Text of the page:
An original bill making appropriations for financial services and general government for the fiscal year ending September 30, 2016, and for other purposes.
The bill’s titles are written by its sponsor.
Jul 30, 2015
114th Congress, 2015–2017
Died in a previous Congress
This bill was introduced on July 30, 2015, in a previous session of Congress, but was not enacted.
Senator from Arkansas
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Last Updated: Jul 30, 2015
Length: 422 pages
This is the first step in the legislative process.
Ordered Reported by Committee
A committee has voted to issue a report to the full chamber recommending that the bill be considered further. Only about 1 in 4 bills are reported out of committee. The Senate Committee on Appropriations issued the report which may provide insight into the purpose of the legislation.
S. 1910 (114th) was a bill in the United States Congress.
A bill must be passed by both the House and Senate in identical form and then be signed by the President to become law.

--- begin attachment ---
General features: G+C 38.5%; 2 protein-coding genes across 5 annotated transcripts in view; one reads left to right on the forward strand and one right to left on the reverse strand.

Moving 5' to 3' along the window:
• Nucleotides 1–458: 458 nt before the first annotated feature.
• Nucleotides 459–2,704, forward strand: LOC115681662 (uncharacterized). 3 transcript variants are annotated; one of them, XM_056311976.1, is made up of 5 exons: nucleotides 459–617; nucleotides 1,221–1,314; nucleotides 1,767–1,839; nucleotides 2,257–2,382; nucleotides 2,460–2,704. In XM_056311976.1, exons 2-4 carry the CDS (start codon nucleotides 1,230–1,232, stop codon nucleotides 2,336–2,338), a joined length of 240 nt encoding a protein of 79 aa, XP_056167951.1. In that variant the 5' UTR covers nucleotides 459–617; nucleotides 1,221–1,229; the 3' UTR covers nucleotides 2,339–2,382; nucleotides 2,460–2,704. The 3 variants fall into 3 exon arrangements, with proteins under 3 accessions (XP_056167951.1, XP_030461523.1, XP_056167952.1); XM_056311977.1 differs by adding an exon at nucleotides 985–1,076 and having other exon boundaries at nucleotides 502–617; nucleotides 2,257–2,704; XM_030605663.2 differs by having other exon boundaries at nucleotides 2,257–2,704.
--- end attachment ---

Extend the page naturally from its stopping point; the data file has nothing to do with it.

This bill was introduced in the 114th Congress, which met from Jan 6, 2015 to Jan 3, 2017. Legislation not enacted by the end of a Congress is cleared from the books.
How to cite this information.
We recommend the following MLA-formatted citation when using the information you see here in academic work:
Civic Impulse. (2017). S. 1910 — 114th Congress: Financial Services and General Government Appropriations Act, 2016. Retrieved from https://www.govtrack.us/congress/bills/114/s1910
“S. 1910 — 114th Congress: Financial Services and General Government Appropriations Act, 2016.” www.GovTrack.us. 2015. January 18, 2017 <https://www.govtrack.us/congress/bills/114/s1910>
|title=S. 1910 (114th)
|accessdate=January 18, 2017
|author=114th Congress (2015)
|date=July 30, 2015
|quote=Financial Services and General Government Appropriations Act, 2016
Where is this information from?
GovTrack automatically collects legislative information from a variety of governmental and non-governmental sources. This page is sourced primarily from Congress.gov, the official portal of the United States Congress. Congress.gov is generally updated one day after events occur, and so legislative activity shown here may be one day behind. Data via the congress project.